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Welcome to Rapport, containing tips, truths, news and views, blogs, tweets, articles and films covering a range of topics currently affecting Research Partnership and the pharma market research world.

Like, Like, Like: How pharmaceutical companies can harness the power of social media insights

Like, Like, Like: How pharmaceutical companies can harness the power of social media insights

Given the colossal amount of personal and professional information that we share online, social media channels such as Facebook and Twitter are fast becoming treasure troves of big data. As the popularity and diversity of platforms increases, so too does their utility for healthcare market research. Combined with the continuous stream of user-generated content, advances in research technology now allow marketers to tap into social media data to understand more about the healthcare landscape.

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  • Posted by Rachel Arthurs
  • July 1, 2019
  • Blogs

Living with rheumatoid arthritis: How social stigma, unemployment and the rise of mental illness affects patient attitudes toward their disease in Japan

Living with rheumatoid arthritis: How social stigma, unemployment and  the rise of mental illness affects patient attitudes toward  their disease in Japan

Rachel Arthurs explores differing social attitudes towards RA between patients living in Japan and patients in Europe and Canada.

In recent months, Research Partnership’s Mariel Metcalfe alongside her Living With team have been conducting an in-depth multi-country study into the experiences of those living with rheumatoid arthritis. The study was carried out amongst patients in Europe, Canada and Japan to gain insights into the ways in which patients react to their diagnosis, manage their treatment and the possible support they hope to see in the future. An interesting trend that emerged during the course of the research was the differing social attitudes towards illness between patients living in Japan compared to those in Europe and Canada. Japanese patient’s daily lives are impacted differently to those in other countries, possibly due to pre-existing stigmas and social attitudes. In this article, we examine these differences, consider why they might occur and propose how we can use this understanding to improve global treatment solutions and marketing of existing and pipeline pharmaceuticals.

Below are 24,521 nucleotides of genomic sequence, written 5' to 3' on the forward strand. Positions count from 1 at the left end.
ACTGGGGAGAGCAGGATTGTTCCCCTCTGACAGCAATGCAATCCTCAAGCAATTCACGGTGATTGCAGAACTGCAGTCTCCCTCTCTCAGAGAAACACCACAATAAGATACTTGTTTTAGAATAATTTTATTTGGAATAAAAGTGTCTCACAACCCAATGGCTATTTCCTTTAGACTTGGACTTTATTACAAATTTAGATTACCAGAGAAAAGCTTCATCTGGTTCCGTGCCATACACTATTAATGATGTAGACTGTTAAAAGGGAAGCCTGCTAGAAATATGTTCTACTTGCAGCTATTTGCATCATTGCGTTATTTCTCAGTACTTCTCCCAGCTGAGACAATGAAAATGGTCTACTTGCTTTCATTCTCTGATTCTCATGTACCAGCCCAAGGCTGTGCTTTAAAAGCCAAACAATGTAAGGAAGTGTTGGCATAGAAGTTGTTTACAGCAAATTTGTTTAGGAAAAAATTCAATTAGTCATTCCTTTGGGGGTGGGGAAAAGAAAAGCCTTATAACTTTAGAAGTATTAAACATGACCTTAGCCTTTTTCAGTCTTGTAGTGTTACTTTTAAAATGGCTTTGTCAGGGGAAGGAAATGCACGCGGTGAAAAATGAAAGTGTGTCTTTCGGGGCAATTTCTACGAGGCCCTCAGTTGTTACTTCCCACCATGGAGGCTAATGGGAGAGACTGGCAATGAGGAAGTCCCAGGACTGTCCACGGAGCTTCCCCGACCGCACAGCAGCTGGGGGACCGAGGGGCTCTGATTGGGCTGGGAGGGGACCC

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  • Posted by Rachel Arthurs
  • April 22, 2019
  • Blogs

The future of food allergy? The emergence of targeted allergy treatments

The future of food allergy? The emergence of targeted allergy treatments

Rachel Arthurs explores how public exposure to the complications of food allergy has affected attitudes toward treatment

In recent years, there has been a noticeable shift in the increased public awareness of allergy-related complications both within the United Kingdom and globally. In 2010, Allergy UK estimated that at least 44% of British adults were currently suffering from at least one allergy, a statistic that only continues to rise steadily each year. In the United States, Statista reported that approximately 20% of American adults in 2017 were suffering from an allergy or food intolerance.

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  • Posted by Marc Yates
  • January 28, 2019
  • Blogs

Gong Hay Fat Choy - Happy Lunar New Year!

Gong Hay Fat Choy - Happy Lunar New Year!

The Emerging Markets team at Research Partnership would like to wish you a happy and prosperous Lunar New Year.

Also known as Chinese New Year, the festivities are the longest and most important event in the calendar for many Asian cultures. The lunar calendar marks a fresh beginning of the lunisolar calendar. Traditionally, the festivities include a celebration of foods, festivals and fireworks.
 

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  • Posted by John Branston
  • November 21, 2018
  • Blogs

Top tips for conducting effective conference research

Top tips for conducting effective conference research

Plan ahead, frame the future, and track performance across meetings. John Branston lists his top ten recommendations for conducting effective conference research.

Medical conferences represent a considerable investment in terms of time and resources. With such scrutiny on spending, it is important to know what aspect of conference ‘worked’ and what did not. Conducting conference research is invaluable for evaluating the success of marketing and communications activity at industry events. With our proprietary evaluation tool, Conference Live, we have conducted numerous research projects amongst physicians attending many types of medical conferences, from small symposia to large three-day events. My tips for conducting effective conference research are gleaned from that experience.

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